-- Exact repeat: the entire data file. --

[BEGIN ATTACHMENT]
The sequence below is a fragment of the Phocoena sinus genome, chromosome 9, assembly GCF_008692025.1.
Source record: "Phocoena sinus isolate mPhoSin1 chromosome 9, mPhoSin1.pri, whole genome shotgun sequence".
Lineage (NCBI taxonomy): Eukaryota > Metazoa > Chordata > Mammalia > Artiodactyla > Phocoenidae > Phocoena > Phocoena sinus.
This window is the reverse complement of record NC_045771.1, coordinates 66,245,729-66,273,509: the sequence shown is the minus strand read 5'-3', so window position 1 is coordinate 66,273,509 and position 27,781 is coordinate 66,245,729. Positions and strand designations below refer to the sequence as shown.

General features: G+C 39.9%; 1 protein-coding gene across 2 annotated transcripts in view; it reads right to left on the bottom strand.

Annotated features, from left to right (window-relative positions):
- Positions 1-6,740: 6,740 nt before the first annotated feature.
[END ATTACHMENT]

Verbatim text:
The sequence below is a fragment of the Phocoena sinus genome, chromosome 9, assembly GCF_008692025.1.
Source record: "Phocoena sinus isolate mPhoSin1 chromosome 9, mPhoSin1.pri, whole genome shotgun sequence".
Lineage (NCBI taxonomy): Eukaryota > Metazoa > Chordata > Mammalia > Artiodactyla > Phocoenidae > Phocoena > Phocoena sinus.
This window is the reverse complement of record NC_045771.1, coordinates 66,245,729-66,273,509: the sequence shown is the minus strand read 5'-3', so window position 1 is coordinate 66,273,509 and position 27,781 is coordinate 66,245,729. Positions and strand designations below refer to the sequence as shown.

General features: G+C 39.9%; 1 protein-coding gene across 2 annotated transcripts in view; it reads right to left on the bottom strand.

Annotated features, from left to right (window-relative positions):
- Positions 1-6,740: 6,740 nt before the first annotated feature.